I was fascinated to watch your evidence to the Treasury Committee about the Money Advice Service, not least because you were as unfettered in your critique as some have found Zero-credit at times. #duecredit. Most compelling in your evidence was its departure from your more public appearances, with more detail and substance than a ten minute slot can provide. So often I have wished to understand more about some of the recommendations you make, yet felt unable to communicate without “shouting”.
Correspondence with Stella Creasy earlier this year made it apparent that there is some perception of Zero-credit as an organisation that is more significantly resourced than is the case. In some respects, it’s a great compliment to a digital presence with which I have persisted from a council house kitchen table for the last three years, in others hugely frustrating that our lack of funds to attend a meeting should marginalise our contribution to relevant debate. It was all the more pertinent that you should question the spending of the Money Advice Service, when our entire budget last year was just over £5k.
This is not a begging letter by the way.
A victim of funding cuts since our formation as a co-operative (a start-up grant that was signed for and never paid), last May, our Members voted in favour of earning every penny of income that we receive. I am pleased to say that commissions for original research and development are beginning to pay our way, yet our desire to work with the Money Advice Service, expressed quite clearly last summer, remains summarily ignored. I do find this incomprehensible, given their accountability to consumers, the participatory nature of our work and indeed our business model.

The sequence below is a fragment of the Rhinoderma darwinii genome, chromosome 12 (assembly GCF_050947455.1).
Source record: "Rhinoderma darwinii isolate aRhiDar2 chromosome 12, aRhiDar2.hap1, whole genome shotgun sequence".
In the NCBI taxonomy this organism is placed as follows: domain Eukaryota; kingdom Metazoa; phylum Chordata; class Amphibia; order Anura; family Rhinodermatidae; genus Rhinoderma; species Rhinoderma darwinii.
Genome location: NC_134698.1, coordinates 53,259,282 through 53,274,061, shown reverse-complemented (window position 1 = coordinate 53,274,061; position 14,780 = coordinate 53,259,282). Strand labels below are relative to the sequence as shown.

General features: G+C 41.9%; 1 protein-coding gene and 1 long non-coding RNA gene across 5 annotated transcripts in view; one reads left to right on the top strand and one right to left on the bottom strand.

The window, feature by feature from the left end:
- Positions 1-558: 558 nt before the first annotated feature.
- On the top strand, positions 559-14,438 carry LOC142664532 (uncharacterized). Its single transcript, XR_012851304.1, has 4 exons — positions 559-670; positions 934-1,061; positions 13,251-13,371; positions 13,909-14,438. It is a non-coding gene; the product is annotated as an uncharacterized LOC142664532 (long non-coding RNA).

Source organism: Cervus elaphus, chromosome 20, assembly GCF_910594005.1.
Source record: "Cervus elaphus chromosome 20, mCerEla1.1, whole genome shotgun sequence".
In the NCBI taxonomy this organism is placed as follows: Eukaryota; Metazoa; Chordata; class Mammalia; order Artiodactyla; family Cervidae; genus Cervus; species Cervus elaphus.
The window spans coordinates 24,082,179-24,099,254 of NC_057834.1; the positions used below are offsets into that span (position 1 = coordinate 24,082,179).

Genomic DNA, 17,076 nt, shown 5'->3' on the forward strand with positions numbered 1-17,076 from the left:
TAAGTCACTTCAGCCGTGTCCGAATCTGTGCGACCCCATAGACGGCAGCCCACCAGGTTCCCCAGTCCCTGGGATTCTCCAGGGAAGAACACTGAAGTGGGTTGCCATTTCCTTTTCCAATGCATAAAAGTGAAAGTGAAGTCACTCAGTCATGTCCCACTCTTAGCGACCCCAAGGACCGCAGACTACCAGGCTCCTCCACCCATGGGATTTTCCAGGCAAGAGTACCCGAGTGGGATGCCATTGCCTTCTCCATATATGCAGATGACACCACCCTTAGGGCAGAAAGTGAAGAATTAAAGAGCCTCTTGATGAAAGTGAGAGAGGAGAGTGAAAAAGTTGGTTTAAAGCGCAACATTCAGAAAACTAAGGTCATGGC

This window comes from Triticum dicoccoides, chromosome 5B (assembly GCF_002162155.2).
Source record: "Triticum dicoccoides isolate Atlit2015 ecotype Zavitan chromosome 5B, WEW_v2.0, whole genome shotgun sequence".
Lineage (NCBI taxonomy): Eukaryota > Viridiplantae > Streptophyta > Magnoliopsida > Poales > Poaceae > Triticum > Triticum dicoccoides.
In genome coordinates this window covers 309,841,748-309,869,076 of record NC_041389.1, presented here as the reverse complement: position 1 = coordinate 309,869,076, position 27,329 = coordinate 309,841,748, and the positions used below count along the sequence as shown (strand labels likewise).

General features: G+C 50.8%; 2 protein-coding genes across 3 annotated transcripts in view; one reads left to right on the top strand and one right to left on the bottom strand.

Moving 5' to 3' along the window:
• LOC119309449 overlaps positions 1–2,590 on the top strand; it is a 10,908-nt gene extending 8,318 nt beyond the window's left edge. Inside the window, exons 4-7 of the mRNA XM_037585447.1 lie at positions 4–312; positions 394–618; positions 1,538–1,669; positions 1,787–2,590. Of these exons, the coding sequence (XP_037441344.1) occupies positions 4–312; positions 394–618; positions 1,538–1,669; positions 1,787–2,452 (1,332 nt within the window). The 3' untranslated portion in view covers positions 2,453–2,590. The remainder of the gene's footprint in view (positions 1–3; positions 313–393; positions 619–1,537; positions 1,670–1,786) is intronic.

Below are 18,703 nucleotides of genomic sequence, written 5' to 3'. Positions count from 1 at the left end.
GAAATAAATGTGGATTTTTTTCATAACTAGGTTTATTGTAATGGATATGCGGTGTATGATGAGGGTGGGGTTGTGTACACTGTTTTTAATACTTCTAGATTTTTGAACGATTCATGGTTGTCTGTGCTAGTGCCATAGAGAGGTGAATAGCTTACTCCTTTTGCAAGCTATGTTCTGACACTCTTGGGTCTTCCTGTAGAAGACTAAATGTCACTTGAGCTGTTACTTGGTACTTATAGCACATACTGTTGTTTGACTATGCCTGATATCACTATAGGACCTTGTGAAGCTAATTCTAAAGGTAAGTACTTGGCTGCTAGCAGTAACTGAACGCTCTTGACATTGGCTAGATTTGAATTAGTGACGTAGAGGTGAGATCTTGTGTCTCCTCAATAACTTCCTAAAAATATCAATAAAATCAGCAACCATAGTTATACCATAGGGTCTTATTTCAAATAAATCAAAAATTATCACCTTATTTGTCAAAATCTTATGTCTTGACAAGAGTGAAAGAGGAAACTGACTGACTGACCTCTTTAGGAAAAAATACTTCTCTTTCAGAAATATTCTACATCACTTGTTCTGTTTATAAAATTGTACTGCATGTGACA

Around 80 individuals own a share in Zero-credit and it costs £1 to be a member so that ownership of the influence we achieve is as close to universally accessible as possible. A further 40 businesses and organisations subscribe to the information services our Coop provides - not a lot, until you consider who some of these are: Experian, Which?, Payplan, Bristol Debt Advice Centre, DEMSA, Moneysupermarket, to name a few. Our digital influence has challenged even you and ThisisMoney at times and our site traffic is now some 6000 visits per month.
Our vision is one of consumers and professionals making informed choices together because each and everyone one of us “consumes” personal finance. Currently there is no provision for anyone with experience of unmanageable debt to contribute to the regulation or delivery of financial services, meaning that the opportunity to learn from mistakes is lost. As an advocate of financial education, I am sure you will agree that mistakes are integral to learning.
Martin, I am too frequently angered, saddened or tired at the injustices we encounter to engage politely at times. Generalisations that we should all avoid commercial debt help, PPI firms and payday lenders undermine any informed choice that has led to such a decision. In so doing they diminish our capacity for critical thinking, making us more vulnerable to scams. Of course, these are problematic markets, but within them are suppliers who are no less commercial than you have been. It is perhaps pertinent that my trust in your absolute integrity comes from the personal recommendation of a commercial debt solution provider with whom you went to university.
Now, I should very much like to ask you to join us.